The consequences of R&D tax change not 'unintended'

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We know the government used 'judgement' rather than 'modelling' to assess the impact of proposed changes to the R&D Tax Incentive program.

We also know the change was driven by the budget 'bottom line' and that the government has been entirely aware of the sector's concerns over the loss of refund for some companies.

Under the reforms currently being considered by a Senate inquiry, the cut in the R&D Tax Incentive benefit combined with recent reductions in the rate of company tax will mean small biotechnology companies in start-up or pre-revenue phase will be hit with a 2.5 per cent loss of refund.  

The sector has described the hit as an 'unintended consequence'. However, it is understood officials have made it clear the 'hit' for small pre-revenue companies is intended.

This would be consistent with statements made by officials at last week's public hearing of the Senate inquiry into the reforms' enabling legislation.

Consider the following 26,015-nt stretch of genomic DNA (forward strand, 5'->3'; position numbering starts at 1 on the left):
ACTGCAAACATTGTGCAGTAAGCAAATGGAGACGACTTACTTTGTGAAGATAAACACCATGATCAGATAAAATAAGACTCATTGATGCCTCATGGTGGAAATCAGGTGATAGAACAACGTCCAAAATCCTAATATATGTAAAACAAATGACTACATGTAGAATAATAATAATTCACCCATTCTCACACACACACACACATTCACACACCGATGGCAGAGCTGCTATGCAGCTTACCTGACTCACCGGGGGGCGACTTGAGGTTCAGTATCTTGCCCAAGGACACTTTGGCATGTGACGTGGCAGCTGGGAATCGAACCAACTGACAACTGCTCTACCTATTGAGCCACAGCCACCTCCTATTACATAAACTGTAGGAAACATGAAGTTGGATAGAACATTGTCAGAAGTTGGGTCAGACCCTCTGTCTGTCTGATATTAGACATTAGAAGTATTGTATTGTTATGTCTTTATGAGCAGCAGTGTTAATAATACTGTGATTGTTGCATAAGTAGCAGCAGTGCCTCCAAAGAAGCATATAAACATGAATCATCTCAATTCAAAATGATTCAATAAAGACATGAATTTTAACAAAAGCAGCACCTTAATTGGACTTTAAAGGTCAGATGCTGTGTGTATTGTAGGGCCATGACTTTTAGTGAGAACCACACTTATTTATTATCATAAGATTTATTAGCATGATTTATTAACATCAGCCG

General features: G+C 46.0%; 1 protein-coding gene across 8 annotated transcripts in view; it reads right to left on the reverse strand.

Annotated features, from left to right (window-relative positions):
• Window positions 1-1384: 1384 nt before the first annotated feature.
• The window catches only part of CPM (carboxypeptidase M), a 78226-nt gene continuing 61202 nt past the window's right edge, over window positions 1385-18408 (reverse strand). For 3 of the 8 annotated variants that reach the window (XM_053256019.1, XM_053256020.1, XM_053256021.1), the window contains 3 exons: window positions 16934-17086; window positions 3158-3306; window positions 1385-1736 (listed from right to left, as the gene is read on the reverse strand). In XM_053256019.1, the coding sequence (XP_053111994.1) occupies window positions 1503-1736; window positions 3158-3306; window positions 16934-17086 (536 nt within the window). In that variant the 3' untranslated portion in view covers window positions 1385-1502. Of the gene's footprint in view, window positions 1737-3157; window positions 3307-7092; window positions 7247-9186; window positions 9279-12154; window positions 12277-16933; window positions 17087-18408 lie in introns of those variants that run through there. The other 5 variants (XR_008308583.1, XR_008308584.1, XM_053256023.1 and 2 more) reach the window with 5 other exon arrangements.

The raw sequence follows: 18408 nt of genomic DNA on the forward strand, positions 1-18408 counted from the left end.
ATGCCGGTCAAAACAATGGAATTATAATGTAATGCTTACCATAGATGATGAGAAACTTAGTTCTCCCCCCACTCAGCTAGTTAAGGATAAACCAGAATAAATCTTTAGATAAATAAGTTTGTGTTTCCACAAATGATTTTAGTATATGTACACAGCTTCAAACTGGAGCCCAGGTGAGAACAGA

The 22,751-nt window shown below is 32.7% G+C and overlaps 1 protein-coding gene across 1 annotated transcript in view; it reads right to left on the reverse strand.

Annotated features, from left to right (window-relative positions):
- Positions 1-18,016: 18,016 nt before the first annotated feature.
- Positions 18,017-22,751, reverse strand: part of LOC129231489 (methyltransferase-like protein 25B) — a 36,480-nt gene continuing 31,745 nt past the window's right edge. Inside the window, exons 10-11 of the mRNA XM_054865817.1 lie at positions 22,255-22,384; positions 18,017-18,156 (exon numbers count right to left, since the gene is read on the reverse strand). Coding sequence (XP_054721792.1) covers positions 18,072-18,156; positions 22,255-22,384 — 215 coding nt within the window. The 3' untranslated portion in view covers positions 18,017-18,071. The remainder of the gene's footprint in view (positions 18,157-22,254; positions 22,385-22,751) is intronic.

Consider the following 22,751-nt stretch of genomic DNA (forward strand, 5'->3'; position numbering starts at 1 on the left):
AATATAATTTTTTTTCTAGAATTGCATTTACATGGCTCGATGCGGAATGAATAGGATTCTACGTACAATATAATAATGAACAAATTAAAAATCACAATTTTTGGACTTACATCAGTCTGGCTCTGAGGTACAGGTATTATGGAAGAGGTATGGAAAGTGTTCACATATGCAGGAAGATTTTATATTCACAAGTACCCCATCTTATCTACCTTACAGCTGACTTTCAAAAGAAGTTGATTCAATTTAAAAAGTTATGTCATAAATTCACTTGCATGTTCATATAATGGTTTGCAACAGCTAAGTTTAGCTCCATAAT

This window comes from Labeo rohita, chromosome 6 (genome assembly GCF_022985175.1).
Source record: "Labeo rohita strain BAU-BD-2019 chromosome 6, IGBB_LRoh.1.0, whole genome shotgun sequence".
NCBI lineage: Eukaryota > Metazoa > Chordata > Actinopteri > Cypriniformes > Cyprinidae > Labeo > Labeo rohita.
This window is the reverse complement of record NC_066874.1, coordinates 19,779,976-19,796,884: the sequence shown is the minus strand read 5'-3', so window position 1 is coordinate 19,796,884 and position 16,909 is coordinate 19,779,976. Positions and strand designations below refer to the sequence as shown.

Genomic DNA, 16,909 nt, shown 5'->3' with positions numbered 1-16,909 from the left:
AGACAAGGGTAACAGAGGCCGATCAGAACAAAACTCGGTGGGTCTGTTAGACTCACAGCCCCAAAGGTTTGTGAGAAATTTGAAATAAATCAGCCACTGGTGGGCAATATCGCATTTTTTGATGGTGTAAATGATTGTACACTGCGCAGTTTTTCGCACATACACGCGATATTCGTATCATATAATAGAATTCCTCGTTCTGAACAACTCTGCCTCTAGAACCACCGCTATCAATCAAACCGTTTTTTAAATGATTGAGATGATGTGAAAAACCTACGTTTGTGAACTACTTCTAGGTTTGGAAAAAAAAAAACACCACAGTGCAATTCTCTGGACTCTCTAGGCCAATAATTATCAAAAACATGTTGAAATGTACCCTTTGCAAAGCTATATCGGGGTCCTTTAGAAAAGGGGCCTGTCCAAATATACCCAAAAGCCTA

According to one official, any modelling of the change was restricted to the "impact on the tax system and the expenditure - the budget bottom line. We don't have a view on what will happen to the total research and development. It's not a part of our modelling."

Another official also confirmed the non-existence of any modelling of the impact of the reforms on R&D spending, confirming the government simply used 'judgement'. 

In response to questions from Labor Senator Chris Ketter, they said, "It's not a set of modelling; it's a set of judgements that we formed based on the available information and data."

Senator Ketter than asked for a copy of these 'judgements'.

"That is the judgement. There wouldn't be anything further to provide than that. There's nothing written down on that," was the response.